News archive

Economy

Marketing Gets into Your Head

Do you often lust after the most expensive item on the shelf?

Neuroscience

Dreaming Can Improve Memory

While it is believed that sleep is among the best aides for a good memory, new research conducted by Erin Wamsley of Harvard Medical School shows that dreaming while sleeping can improve our memories even further.

Social Psychology

Cooperative Behavior Meshes With Evolutionary Theory

ScienceDaily (Apr. 7, 2009) — One of the perplexing questions raised by evolutionary theory is how cooperative behavior, which benefits other members of a species at a cost to the individual, came to exist.

Problem solving

Motivated Multitasking: How the Brain Keeps Tabs on Two Tasks at Once

New research shows that rather than being totally devoted to one goal at a time, the human brain can distribute two goals to different hemispheres to keep them both in mind--if it perceives a worthy reward for doing so

Neuroscience

Patients with Amnesia Still Feel Emotions, Despite Memory Loss

A new University of Iowa study offers some good news for caregivers and loved ones of individuals with Alzheimer's disease. Patients might forget a joke or a meaningful conversation -- but even so, the warm feelings associated with the experience can stick around and boost their mood.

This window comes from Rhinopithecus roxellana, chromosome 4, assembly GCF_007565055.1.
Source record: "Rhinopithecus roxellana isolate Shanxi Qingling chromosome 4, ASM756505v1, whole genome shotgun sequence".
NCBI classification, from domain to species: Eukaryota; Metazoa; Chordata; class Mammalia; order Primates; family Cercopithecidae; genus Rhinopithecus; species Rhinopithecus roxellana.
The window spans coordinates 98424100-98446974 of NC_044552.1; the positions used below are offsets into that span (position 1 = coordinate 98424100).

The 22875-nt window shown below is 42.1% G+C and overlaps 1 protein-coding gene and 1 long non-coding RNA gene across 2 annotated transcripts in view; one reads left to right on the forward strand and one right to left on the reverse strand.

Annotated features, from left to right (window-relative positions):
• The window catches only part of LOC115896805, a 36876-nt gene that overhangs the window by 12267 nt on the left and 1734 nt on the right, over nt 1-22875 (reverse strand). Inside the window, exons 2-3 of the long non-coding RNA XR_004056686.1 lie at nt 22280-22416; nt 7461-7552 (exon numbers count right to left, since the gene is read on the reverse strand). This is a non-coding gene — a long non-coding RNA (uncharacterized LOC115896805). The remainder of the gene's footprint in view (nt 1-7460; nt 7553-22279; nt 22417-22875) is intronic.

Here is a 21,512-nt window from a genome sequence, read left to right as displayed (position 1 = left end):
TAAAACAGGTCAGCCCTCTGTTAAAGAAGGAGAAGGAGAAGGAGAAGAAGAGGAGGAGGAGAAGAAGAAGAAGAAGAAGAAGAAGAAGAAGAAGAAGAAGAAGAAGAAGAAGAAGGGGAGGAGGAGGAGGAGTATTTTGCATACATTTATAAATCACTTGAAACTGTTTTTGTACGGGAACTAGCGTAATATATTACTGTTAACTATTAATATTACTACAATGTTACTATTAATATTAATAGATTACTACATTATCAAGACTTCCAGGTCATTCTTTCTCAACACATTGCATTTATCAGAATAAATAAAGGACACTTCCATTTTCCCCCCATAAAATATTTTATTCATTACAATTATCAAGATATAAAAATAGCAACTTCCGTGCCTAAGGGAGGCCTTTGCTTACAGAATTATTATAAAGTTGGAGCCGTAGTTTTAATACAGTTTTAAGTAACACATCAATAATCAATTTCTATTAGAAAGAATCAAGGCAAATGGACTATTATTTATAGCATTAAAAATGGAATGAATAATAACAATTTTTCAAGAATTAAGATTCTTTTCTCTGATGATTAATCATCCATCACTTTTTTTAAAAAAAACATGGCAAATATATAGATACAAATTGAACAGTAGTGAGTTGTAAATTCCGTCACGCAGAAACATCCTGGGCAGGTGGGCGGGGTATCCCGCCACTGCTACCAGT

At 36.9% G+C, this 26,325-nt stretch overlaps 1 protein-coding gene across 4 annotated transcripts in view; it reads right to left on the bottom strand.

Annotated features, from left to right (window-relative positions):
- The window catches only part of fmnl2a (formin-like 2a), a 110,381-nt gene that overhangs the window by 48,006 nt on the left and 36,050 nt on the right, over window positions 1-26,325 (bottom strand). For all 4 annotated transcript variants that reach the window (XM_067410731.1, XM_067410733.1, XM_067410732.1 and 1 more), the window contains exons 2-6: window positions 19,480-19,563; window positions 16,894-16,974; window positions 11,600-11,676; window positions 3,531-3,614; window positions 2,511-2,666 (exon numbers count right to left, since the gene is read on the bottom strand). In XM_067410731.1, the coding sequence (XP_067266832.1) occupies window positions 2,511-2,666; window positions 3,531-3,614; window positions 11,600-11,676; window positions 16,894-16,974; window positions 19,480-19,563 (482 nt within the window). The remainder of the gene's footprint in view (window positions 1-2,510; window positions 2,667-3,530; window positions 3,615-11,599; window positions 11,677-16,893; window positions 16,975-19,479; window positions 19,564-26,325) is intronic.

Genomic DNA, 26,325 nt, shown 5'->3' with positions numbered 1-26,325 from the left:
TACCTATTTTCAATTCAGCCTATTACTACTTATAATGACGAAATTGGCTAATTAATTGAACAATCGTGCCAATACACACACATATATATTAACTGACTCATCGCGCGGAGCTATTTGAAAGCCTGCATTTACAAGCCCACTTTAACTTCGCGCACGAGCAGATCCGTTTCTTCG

Neuroscience

Bodily motions influence memory and emotions

When talking about our feelings, we often use expressions that link emotions with movements or positions in space. If, for example, one receives good news, they might say that their "spirit soared", or that they are feeling "on top of the world". Conversely, negative emotions are associated with downward movements and positions - somebody who is sad is often said to be "down in the dumps", or feeling "low".

Neuroscience

Psychopaths' Brains Wired to Seek Rewards, No Matter the Consequences

The brains of psychopaths appear to be wired to keep seeking a reward at any cost, new research from Vanderbilt University finds. The research uncovers the role of the brain's reward system in psychopathy and opens a new area of study for understanding what drives these individuals.

Strategic Psychology

Scientists Find First Physiological Evidence of Brain's Response to Inequality

The human brain is a big believer in equality -- and a team of scientists from the California Institute of Technology (Caltech) and Trinity College in Dublin, Ireland, has become the first to gather the images to prove it.

Social Psychology

Titanic study: It takes time to do the right thing Researchers learn about social norms in crises by comparing the Titanic and Lusitania sinkings

Researchers learn about social norms in crises by comparing the Titanic and Lusitania sinkings

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